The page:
A new paper based upon ancient Tibetan mtDNA provides some insight into the population history of Tibet in terms of timing and proportions of matrilineal ancestry. It isn't really ground breaking, but it is notable, particularly in light of the fact that Tibetans have high altitude genetic adaptations derived from Denivosan introgression which would be expected to be very old.
The clarification of the genetic origins of present-day Tibetans requires an understanding of their past relationships with the ancient populations of the Tibetan Plateau. Here we successfully sequenced 67 complete mitochondrial DNA genomes of 5200 to 300-year-old humans from the plateau. Apart from identifying two ancient plateau lineages (haplogroups D4j1b and M9a1a1c1b1a) that suggest some ancestors of Tibetans came from low-altitude areas 4750 to 2775 years ago and that some were involved in an expansion of people moving between high-altitude areas 2125 to 1100 years ago, we found limited evidence of recent matrilineal continuity on the plateau. Furthermore, deep learning of the ancient data incorporated into simulation models with an accuracy of 97% supports that present-day Tibetan matrilineal ancestry received partial contribution rather than complete continuity from the plateau populations of the last 5200 years.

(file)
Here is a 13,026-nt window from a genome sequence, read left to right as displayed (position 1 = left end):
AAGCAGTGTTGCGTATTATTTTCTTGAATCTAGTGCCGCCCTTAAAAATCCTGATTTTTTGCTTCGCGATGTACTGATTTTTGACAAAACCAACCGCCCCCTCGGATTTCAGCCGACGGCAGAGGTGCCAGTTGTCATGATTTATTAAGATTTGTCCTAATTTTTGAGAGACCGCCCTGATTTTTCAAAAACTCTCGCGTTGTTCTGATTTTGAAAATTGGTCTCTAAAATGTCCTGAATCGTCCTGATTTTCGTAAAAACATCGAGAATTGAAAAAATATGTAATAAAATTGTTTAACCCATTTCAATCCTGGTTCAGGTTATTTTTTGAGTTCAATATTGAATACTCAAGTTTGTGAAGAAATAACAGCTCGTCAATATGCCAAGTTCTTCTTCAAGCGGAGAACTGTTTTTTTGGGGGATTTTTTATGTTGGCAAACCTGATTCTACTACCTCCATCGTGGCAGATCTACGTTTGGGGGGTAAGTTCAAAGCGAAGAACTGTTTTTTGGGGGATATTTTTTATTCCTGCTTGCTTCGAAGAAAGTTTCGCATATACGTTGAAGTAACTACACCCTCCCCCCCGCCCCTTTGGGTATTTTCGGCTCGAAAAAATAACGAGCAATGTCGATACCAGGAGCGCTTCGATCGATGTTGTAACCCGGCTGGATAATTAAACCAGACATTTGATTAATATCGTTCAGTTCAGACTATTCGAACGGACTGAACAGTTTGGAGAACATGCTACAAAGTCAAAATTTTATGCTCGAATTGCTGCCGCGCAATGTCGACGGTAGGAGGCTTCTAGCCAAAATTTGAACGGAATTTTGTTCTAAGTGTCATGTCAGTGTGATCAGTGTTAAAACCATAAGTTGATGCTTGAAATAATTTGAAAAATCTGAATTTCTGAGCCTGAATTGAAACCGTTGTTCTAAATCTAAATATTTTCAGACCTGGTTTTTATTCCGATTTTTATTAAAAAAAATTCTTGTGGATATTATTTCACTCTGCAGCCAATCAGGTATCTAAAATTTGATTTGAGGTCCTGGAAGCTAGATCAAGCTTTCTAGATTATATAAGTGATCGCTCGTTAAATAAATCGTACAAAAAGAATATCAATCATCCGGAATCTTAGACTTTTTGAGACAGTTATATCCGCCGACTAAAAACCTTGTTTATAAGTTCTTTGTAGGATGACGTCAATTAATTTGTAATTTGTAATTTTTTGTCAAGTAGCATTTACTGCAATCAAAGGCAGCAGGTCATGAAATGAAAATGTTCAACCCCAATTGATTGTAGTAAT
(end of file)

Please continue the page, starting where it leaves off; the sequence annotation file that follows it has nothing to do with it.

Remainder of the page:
Manyu Ding, et al., "Ancient mitogenomes show plateau populations from last 5200 years partially contributed to present-day Tibetans" Proceedings of the Royal Society B (March 18, 2020) https://doi.org/10.1098/rspb.2019.2968
Hat tip: Bernard's Blog.